ailon's DevBlog: Development related stuff in my life

Add Interactive Flash Charts to Your ASP.NET Web Application. Part 3: Auto-reloading Data

3/28/2008 1:38:57 PM

This is the third part in the series of tutorials showing how to add dynamic, interactive, data-driven charts to your ASP.NET web applications. These tutorials use amCharts Flash charting components and "ASP.NET Controls for amCharts" for ASP.NET integration.

In the first two parts of the series we've learned how to add a simple pie chart to your pages and how to bind the chart to real data. This time we will learn the way of making the chart reload it's data in specified intervals and see more options for visual customization.

External Data Source

To make our pie chart reload it's data we need to create an external data source for it. The nicer way of doing this would be to implement IHttpHandler interface but since the objective of this tutorial is to show you the main relevant principles, we will do it with a web form pretending to be an XML file.

So, let's start by creating our dynamic data file. Add a new web form to your web site and call it ExternalDataForPieChart.aspx. In the web form source remove all the contents except the @Page directive so it looks like this:

<%@ Page Language="C#" AutoEventWireup="true" 
CodeFile="ExternalDataForPieChart.aspx.cs"
Inherits="ExternalDataForPieChart" ContentType="text/xml" %>

Notice the ContentType="text/xml" attribute. In the code-behind file add using am.Charts; directive and implement the Page_Load() handler like this:

protected void Page_Load(object sender, EventArgs e)
{
    PieChart myChart = new PieChart();

    // get a random value for Clinton votes
    Random rnd = new Random();
    int clintonValue = rnd.Next(80000, 120000);
    
    // add items to pie chart

    // Hillary Clinton's slice
    myChart.Items.Add(new PieChartDataItem("Hillary Clinton", clintonValue, // title and value
        "http://www.hillaryclinton.com/", "Votes for Hillary Clinton", // url and description
        (byte)(clintonValue < 50 ? 70 : 90), // opacity: make leading candidates slice solid and losing candidates semi-transparent
        (clintonValue > 50 ? true : false) // make leading candidates slice pulled out
    ));
    
    // Barack Obama's slice
    myChart.Items.Add(new PieChartDataItem("Barack Obama", 200000 - clintonValue, // title and value
        "http://www.barackobama.com/", "Votes for Barack Obama", // url and description
        (byte)(clintonValue > 50 ? 70 : 90), // opacity: make leading candidates slice solid and losing candidates semi-transparent
        (clintonValue < 50 ? true : false) // make leading candidates slice pulled out
    ));

    // output data xml to response stream
    Response.Write(myChart.Items.GetItemsXml().OuterXml);
}

As you can probably see from the code for the sake of simplicity we are going to generate random data imitating the live voting process in the 2008 Democratic US Presidential primaries.

We create a PieChart instance and add 2 PieChartDataItems to it with random values. Basically you can create this items using only 2 arguments: first for the title of the slice and second for the value. Here we've used another version of constructor which lets us specify a link URL, description, opacity, and pull-out flag for each slice.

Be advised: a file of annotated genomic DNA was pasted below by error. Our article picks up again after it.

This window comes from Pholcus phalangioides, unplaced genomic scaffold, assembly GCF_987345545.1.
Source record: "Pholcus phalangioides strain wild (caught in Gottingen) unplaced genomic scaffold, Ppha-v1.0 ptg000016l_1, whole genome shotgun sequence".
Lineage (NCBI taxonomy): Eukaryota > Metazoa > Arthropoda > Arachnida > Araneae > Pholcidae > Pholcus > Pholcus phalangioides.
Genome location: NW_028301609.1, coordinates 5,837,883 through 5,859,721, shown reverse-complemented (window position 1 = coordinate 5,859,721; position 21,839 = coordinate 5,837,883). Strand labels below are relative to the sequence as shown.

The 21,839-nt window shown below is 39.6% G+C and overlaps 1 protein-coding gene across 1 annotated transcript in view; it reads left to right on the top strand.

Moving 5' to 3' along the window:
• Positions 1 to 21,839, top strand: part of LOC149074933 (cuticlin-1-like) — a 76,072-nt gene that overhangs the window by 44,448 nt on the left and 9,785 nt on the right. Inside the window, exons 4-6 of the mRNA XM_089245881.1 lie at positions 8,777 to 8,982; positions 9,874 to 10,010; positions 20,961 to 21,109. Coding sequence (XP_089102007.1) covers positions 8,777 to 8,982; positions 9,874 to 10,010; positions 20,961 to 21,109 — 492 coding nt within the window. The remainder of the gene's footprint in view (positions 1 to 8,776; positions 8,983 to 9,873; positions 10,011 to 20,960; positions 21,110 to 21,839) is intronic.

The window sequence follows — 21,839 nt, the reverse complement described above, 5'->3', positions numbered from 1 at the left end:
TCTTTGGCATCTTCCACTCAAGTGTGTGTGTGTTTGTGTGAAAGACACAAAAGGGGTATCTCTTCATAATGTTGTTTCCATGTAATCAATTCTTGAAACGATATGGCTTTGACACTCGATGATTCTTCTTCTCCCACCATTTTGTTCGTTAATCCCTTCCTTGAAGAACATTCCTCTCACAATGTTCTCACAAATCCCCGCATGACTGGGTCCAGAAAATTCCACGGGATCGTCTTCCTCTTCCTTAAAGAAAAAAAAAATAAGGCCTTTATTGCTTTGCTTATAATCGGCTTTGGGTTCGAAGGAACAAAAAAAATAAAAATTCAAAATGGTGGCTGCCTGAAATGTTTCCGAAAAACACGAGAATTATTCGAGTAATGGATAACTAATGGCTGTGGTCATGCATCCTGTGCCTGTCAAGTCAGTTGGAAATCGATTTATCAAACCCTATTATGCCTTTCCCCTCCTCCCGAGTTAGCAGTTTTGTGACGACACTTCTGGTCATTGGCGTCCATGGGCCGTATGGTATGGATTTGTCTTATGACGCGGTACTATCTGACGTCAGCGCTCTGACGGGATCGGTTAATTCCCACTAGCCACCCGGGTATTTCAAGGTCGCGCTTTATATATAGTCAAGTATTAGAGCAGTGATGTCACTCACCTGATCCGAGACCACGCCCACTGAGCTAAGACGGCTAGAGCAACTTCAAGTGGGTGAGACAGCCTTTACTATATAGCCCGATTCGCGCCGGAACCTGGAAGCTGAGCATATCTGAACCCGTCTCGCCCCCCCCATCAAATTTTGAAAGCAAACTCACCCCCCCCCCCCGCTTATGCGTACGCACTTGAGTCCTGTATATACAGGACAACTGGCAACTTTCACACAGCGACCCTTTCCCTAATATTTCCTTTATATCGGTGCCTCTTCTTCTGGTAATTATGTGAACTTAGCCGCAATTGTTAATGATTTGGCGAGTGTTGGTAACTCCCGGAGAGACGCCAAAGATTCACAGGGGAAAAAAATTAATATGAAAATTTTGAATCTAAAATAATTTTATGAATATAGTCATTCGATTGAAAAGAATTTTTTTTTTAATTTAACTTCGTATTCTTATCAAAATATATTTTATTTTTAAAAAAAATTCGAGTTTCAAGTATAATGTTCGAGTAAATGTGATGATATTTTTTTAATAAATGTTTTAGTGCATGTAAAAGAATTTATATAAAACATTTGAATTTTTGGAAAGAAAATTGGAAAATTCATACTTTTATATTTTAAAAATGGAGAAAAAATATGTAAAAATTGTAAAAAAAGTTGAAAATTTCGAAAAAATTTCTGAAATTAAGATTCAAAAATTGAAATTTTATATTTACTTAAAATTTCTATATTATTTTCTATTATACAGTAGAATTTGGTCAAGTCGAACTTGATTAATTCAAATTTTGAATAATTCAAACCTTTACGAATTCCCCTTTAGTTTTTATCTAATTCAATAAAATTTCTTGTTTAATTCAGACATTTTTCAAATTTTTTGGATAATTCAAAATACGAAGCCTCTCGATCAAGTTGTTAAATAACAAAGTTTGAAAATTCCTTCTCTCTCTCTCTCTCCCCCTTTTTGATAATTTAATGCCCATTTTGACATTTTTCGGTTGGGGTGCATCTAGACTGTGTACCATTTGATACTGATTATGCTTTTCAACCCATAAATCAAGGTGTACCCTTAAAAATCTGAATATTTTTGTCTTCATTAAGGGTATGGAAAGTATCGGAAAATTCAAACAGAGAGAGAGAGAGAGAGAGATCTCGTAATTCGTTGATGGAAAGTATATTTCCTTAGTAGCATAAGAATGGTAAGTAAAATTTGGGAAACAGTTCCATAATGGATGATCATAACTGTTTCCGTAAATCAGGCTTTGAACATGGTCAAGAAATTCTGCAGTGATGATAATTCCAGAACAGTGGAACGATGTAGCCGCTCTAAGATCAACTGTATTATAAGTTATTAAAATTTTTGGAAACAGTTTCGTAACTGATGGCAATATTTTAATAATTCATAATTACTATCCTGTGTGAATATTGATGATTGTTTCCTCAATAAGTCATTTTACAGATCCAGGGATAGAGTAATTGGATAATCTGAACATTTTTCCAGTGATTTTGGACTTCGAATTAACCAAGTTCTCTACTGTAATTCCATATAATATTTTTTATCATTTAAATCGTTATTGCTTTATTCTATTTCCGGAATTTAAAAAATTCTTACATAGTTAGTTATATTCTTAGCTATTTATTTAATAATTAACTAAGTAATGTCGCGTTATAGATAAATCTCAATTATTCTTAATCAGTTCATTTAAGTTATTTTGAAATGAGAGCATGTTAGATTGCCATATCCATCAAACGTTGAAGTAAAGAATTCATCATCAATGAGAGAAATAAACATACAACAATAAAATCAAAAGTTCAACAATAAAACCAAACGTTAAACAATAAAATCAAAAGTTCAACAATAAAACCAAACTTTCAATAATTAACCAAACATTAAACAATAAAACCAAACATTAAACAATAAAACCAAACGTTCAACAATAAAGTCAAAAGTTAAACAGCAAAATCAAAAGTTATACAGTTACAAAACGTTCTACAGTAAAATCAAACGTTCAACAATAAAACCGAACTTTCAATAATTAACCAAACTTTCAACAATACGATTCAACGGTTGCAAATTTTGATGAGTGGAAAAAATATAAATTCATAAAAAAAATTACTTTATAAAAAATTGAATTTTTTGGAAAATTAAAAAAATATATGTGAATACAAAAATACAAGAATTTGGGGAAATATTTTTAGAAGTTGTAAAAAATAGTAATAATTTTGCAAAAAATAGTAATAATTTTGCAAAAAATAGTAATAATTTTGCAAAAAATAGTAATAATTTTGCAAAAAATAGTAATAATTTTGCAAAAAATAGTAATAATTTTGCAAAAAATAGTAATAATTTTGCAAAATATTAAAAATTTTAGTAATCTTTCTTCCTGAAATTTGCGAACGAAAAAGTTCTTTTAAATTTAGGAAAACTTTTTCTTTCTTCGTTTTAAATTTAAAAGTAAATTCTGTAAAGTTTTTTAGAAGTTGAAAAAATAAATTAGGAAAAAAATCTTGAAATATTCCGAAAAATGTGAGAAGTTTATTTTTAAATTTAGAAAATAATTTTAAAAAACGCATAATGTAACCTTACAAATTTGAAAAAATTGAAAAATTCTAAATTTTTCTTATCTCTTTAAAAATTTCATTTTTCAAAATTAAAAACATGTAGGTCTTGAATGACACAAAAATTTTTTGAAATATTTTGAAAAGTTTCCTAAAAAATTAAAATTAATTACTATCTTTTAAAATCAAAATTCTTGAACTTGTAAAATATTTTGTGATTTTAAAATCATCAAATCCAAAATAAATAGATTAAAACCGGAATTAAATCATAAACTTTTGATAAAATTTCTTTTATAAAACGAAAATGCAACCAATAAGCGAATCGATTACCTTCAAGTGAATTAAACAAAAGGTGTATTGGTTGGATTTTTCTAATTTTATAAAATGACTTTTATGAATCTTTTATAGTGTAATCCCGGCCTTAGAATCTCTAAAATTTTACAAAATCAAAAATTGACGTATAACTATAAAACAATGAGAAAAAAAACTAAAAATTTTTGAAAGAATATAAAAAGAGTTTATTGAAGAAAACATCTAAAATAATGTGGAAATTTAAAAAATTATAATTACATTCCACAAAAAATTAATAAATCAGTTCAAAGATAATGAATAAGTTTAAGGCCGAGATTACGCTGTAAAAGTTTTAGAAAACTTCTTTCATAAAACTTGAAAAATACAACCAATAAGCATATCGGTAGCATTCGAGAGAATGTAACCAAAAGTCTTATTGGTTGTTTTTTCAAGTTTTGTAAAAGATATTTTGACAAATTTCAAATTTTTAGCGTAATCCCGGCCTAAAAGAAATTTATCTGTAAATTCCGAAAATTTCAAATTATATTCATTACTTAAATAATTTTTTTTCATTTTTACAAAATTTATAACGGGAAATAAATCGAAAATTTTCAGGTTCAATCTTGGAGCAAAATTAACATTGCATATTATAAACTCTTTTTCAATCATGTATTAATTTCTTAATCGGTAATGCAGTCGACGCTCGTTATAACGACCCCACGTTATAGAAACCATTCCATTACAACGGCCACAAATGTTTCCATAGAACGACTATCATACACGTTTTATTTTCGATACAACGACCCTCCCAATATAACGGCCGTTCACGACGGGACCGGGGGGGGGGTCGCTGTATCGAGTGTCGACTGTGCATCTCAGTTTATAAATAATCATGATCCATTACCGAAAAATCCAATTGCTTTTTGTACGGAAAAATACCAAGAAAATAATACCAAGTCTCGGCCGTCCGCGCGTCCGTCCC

Finally we get the XML data for our data items and just output it to response stream. That's it for our data file.

The Chart

Now let's create our main chart page. Add an new web form to your site called PieChartWithExternalData.aspx and drop a PieChart control on it.

All you need to do is specify the external data settings:

external_data_settings

We've selected our data file for the ExternalDataFileUrl property, set AddTimeStamp property to True (to prevent unwanted caching issues) and set ReloadDataInterval to 30 seconds.

If we run this page now we will see something like this:

 default_settings

And the chart will be refreshed every 30 seconds to show the new data.

The mark-up for this chart is as simple as this:

<cc1:piechart id="PieChart1" runat="server" addtimestamp="True"
    externaldatafileurl="~/ExternalDataForPieChart.aspx" reloaddatainterval="30">
</cc1:piechart>

Spice It Up 

Now when we have our initial goal achieved let's add some bells and whistles to our chart. Without going into detail about every possible setting let's see the code we've got for the beautified chart (all of these properties could be set in designer):

<cc1:piechart id="PieChart1" runat="server" addtimestamp="True" 
    backgroundfile="../../images/usa_flag_by_freefotouk_520.jpg"
    colors="Blue,Red" externaldatafileurl="~/ExternalDataForPieChart.aspx"
    height="340px" pieangle="30" pieheight="15"
    reloaddatainterval="30" slicelinktarget="_blank" 
    DataLabelLineColor="#FFFFC0" ForeColor="#FFFFC0" LegendBackgroundAlpha="30" LegendColor="Black">
    <Labels>
        <cc1:ChartLabel Align="Right" Text="The 2008 Democratic Primaries" TextColor="#FFFFC0"
            TextSize="20" Width="500" />
        <cc1:ChartLabel Align="Right" Text="Live Voting Results in State X" TextColor="White"
            TextSize="14" Width="500" />
    </Labels>
</cc1:piechart>

In two words what we've done here is added a background image, changed font and pie slice colors, made the pie three dimensional and added a couple of labels.

And the result looks like this:

final_result

Photo of the flag by freefotouk.

As they say a picture is worth a thousand words, but a live demo is worth a thousand pictures. Click here to see this example in action.

That's it for today and for pie charts in general. In the next parts we will move on to other chart types.

kick it on DotNetKicks.com

Tags: , ,

blog comments powered by Disqus
Copyright © 2003 - 2014 Alan Mendelevich
Powered by BlogEngine.NET 2.5.0.6